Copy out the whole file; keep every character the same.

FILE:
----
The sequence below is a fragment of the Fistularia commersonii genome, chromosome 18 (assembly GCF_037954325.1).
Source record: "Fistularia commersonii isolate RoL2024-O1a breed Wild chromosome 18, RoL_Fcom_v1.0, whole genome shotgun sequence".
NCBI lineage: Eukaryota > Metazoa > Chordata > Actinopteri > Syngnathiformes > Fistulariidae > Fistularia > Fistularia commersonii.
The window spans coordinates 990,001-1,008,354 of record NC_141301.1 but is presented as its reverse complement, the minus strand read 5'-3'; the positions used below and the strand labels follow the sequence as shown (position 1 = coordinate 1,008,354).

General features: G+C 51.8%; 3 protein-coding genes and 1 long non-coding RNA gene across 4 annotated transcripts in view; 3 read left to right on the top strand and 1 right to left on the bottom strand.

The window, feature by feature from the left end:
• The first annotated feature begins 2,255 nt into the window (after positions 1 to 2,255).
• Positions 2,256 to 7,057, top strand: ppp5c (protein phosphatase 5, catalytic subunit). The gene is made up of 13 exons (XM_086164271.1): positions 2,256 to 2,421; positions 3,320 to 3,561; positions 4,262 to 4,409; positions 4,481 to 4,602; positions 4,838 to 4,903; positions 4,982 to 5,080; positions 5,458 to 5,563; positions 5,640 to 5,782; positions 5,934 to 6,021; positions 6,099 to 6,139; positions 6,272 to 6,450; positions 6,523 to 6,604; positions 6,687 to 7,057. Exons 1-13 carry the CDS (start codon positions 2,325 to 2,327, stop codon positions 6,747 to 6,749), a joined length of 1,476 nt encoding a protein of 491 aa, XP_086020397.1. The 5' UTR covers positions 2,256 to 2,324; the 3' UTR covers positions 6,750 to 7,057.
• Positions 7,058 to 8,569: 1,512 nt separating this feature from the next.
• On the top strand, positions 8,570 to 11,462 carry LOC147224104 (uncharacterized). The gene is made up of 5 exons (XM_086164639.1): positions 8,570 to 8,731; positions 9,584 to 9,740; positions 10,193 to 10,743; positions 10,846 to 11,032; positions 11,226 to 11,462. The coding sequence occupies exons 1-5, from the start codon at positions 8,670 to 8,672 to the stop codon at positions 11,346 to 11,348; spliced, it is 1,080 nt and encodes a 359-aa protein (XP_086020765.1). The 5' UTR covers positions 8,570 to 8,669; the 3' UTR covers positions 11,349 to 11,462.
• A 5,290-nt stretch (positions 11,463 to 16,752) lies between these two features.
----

The sequence below is a fragment of the Fistularia commersonii genome, chromosome 18 (assembly GCF_037954325.1).
Source record: "Fistularia commersonii isolate RoL2024-O1a breed Wild chromosome 18, RoL_Fcom_v1.0, whole genome shotgun sequence".
NCBI lineage: Eukaryota > Metazoa > Chordata > Actinopteri > Syngnathiformes > Fistulariidae > Fistularia > Fistularia commersonii.
The window spans coordinates 990,001-1,008,354 of record NC_141301.1 but is presented as its reverse complement, the minus strand read 5'-3'; the positions used below and the strand labels follow the sequence as shown (position 1 = coordinate 1,008,354).

General features: G+C 51.8%; 3 protein-coding genes and 1 long non-coding RNA gene across 4 annotated transcripts in view; 3 read left to right on the top strand and 1 right to left on the bottom strand.

The window, feature by feature from the left end:
• The first annotated feature begins 2,255 nt into the window (after positions 1 to 2,255).
• Positions 2,256 to 7,057, top strand: ppp5c (protein phosphatase 5, catalytic subunit). The gene is made up of 13 exons (XM_086164271.1): positions 2,256 to 2,421; positions 3,320 to 3,561; positions 4,262 to 4,409; positions 4,481 to 4,602; positions 4,838 to 4,903; positions 4,982 to 5,080; positions 5,458 to 5,563; positions 5,640 to 5,782; positions 5,934 to 6,021; positions 6,099 to 6,139; positions 6,272 to 6,450; positions 6,523 to 6,604; positions 6,687 to 7,057. Exons 1-13 carry the CDS (start codon positions 2,325 to 2,327, stop codon positions 6,747 to 6,749), a joined length of 1,476 nt encoding a protein of 491 aa, XP_086020397.1. The 5' UTR covers positions 2,256 to 2,324; the 3' UTR covers positions 6,750 to 7,057.
• Positions 7,058 to 8,569: 1,512 nt separating this feature from the next.
• On the top strand, positions 8,570 to 11,462 carry LOC147224104 (uncharacterized). The gene is made up of 5 exons (XM_086164639.1): positions 8,570 to 8,731; positions 9,584 to 9,740; positions 10,193 to 10,743; positions 10,846 to 11,032; positions 11,226 to 11,462. The coding sequence occupies exons 1-5, from the start codon at positions 8,670 to 8,672 to the stop codon at positions 11,346 to 11,348; spliced, it is 1,080 nt and encodes a 359-aa protein (XP_086020765.1). The 5' UTR covers positions 8,570 to 8,669; the 3' UTR covers positions 11,349 to 11,462.
• A 5,290-nt stretch (positions 11,463 to 16,752) lies between these two features.